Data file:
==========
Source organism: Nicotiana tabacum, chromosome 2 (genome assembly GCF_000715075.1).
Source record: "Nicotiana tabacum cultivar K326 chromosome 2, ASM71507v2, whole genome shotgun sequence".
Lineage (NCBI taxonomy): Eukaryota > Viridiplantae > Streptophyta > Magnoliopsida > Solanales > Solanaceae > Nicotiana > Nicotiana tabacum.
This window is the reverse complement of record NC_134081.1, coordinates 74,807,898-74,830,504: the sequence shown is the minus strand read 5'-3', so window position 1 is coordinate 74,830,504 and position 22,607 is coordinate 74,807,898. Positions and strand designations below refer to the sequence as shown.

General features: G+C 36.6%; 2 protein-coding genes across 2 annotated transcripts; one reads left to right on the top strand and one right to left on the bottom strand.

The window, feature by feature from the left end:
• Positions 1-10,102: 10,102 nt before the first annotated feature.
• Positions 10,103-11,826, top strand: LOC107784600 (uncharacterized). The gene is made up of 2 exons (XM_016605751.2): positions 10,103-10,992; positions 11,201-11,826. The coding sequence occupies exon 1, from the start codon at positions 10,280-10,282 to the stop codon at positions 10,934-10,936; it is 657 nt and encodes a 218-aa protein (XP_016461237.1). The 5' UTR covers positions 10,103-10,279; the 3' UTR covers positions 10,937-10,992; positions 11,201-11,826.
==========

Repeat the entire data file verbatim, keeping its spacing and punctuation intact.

Source organism: Nicotiana tabacum, chromosome 2 (genome assembly GCF_000715075.1).
Source record: "Nicotiana tabacum cultivar K326 chromosome 2, ASM71507v2, whole genome shotgun sequence".
Lineage (NCBI taxonomy): Eukaryota > Viridiplantae > Streptophyta > Magnoliopsida > Solanales > Solanaceae > Nicotiana > Nicotiana tabacum.
This window is the reverse complement of record NC_134081.1, coordinates 74,807,898-74,830,504: the sequence shown is the minus strand read 5'-3', so window position 1 is coordinate 74,830,504 and position 22,607 is coordinate 74,807,898. Positions and strand designations below refer to the sequence as shown.

General features: G+C 36.6%; 2 protein-coding genes across 2 annotated transcripts; one reads left to right on the top strand and one right to left on the bottom strand.

The window, feature by feature from the left end:
• Positions 1-10,102: 10,102 nt before the first annotated feature.
• Positions 10,103-11,826, top strand: LOC107784600 (uncharacterized). The gene is made up of 2 exons (XM_016605751.2): positions 10,103-10,992; positions 11,201-11,826. The coding sequence occupies exon 1, from the start codon at positions 10,280-10,282 to the stop codon at positions 10,934-10,936; it is 657 nt and encodes a 218-aa protein (XP_016461237.1). The 5' UTR covers positions 10,103-10,279; the 3' UTR covers positions 10,937-10,992; positions 11,201-11,826.